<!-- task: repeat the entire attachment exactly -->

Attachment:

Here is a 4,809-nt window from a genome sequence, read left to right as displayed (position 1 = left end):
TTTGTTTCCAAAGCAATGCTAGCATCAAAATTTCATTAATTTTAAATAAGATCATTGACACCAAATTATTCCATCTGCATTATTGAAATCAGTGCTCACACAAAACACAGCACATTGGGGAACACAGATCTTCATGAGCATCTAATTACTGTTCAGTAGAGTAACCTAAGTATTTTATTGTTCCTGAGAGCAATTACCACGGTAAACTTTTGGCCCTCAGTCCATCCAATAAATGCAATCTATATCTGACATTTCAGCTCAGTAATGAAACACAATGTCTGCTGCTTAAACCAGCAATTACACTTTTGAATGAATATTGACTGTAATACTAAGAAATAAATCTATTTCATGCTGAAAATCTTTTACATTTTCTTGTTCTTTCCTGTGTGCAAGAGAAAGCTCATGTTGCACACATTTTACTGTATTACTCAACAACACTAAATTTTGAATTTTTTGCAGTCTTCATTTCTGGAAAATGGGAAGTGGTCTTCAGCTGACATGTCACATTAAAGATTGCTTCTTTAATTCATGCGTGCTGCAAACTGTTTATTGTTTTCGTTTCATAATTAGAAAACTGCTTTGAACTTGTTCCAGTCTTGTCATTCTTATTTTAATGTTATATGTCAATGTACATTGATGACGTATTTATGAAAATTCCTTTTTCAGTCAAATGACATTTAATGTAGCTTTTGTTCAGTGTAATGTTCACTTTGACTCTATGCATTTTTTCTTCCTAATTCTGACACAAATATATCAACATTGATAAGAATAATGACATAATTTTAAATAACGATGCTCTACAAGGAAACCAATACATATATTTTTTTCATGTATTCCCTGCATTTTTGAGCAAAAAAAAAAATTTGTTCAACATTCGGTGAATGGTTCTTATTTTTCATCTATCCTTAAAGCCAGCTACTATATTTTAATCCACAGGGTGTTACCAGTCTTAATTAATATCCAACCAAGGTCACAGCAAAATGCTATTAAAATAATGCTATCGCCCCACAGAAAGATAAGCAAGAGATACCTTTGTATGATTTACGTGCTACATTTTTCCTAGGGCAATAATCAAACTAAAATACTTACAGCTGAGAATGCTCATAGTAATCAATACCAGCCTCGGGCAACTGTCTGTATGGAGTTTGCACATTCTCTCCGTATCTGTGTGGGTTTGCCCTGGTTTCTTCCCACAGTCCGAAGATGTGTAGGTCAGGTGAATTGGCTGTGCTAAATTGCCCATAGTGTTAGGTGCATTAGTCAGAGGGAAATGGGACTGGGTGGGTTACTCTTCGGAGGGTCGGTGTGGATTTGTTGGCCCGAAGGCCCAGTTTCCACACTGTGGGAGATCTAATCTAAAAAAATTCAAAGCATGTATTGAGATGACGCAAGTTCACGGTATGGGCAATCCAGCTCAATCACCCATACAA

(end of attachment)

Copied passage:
Here is a 4,809-nt window from a genome sequence, read left to right as displayed (position 1 = left end):
TTTGTTTCCAAAGCAATGCTAGCATCAAAATTTCATTAATTTTAAATAAGATCATTGACACCAAATTATTCCATCTGCATTATTGAAATCAGTGCTCACACAAAACACAGCACATTGGGGAACACAGATCTTCATGAGCATCTAATTACTGTTCAGTAGAGTAACCTAAGTATTTTATTGTTCCTGAGAGCAATTACCACGGTAAACTTTTGGCCCTCAGTCCATCCAATAAATGCAATCTATATCTGACATTTCAGCTCAGTAATGAAACACAATGTCTGCTGCTTAAACCAGCAATTACACTTTTGAATGAATATTGACTGTAATACTAAGAAATAAATCTATTTCATGCTGAAAATCTTTTACATTTTCTTGTTCTTTCCTGTGTGCAAGAGAAAGCTCATGTTGCACACATTTTACTGTATTACTCAACAACACTAAATTTTGAATTTTTTGCAGTCTTCATTTCTGGAAAATGGGAAGTGGTCTTCAGCTGACATGTCACATTAAAGATTGCTTCTTTAATTCATGCGTGCTGCAAACTGTTTATTGTTTTCGTTTCATAATTAGAAAACTGCTTTGAACTTGTTCCAGTCTTGTCATTCTTATTTTAATGTTATATGTCAATGTACATTGATGACGTATTTATGAAAATTCCTTTTTCAGTCAAATGACATTTAATGTAGCTTTTGTTCAGTGTAATGTTCACTTTGACTCTATGCATTTTTTCTTCCTAATTCTGACACAAATATATCAACATTGATAAGAATAATGACATAATTTTAAATAACGATGCTCTACAAGGAAACCAATACATATATTTTTTTCATGTATTCCCTGCATTTTTGAGCAAAAAAAAAAATTTGTTCAACATTCGGTGAATGGTTCTTATTTTTCATCTATCCTTAAAGCCAGCTACTATATTTTAATCCACAGGGTGTTACCAGTCTTAATTAATATCCAACCAAGGTCACAGCAAAATGCTATTAAAATAATGCTATCGCCCCACAGAAAGATAAGCAAGAGATACCTTTGTATGATTTACGTGCTACATTTTTCCTAGGGCAATAATCAAACTAAAATACTTACAGCTGAGAATGCTCATAGTAATCAATACCAGCCTCGGGCAACTGTCTGTATGGAGTTTGCACATTCTCTCCGTATCTGTGTGGGTTTGCCCTGGTTTCTTCCCACAGTCCGAAGATGTGTAGGTCAGGTGAATTGGCTGTGCTAAATTGCCCATAGTGTTAGGTGCATTAGTCAGAGGGAAATGGGACTGGGTGGGTTACTCTTCGGAGGGTCGGTGTGGATTTGTTGGCCCGAAGGCCCAGTTTCCACACTGTGGGAGATCTAATCTAAAAAAATTCAAAGCATGTATTGAGATGACGCAAGTTCACGGTATGGGCAATCCAGCTCAATCACCCATACAA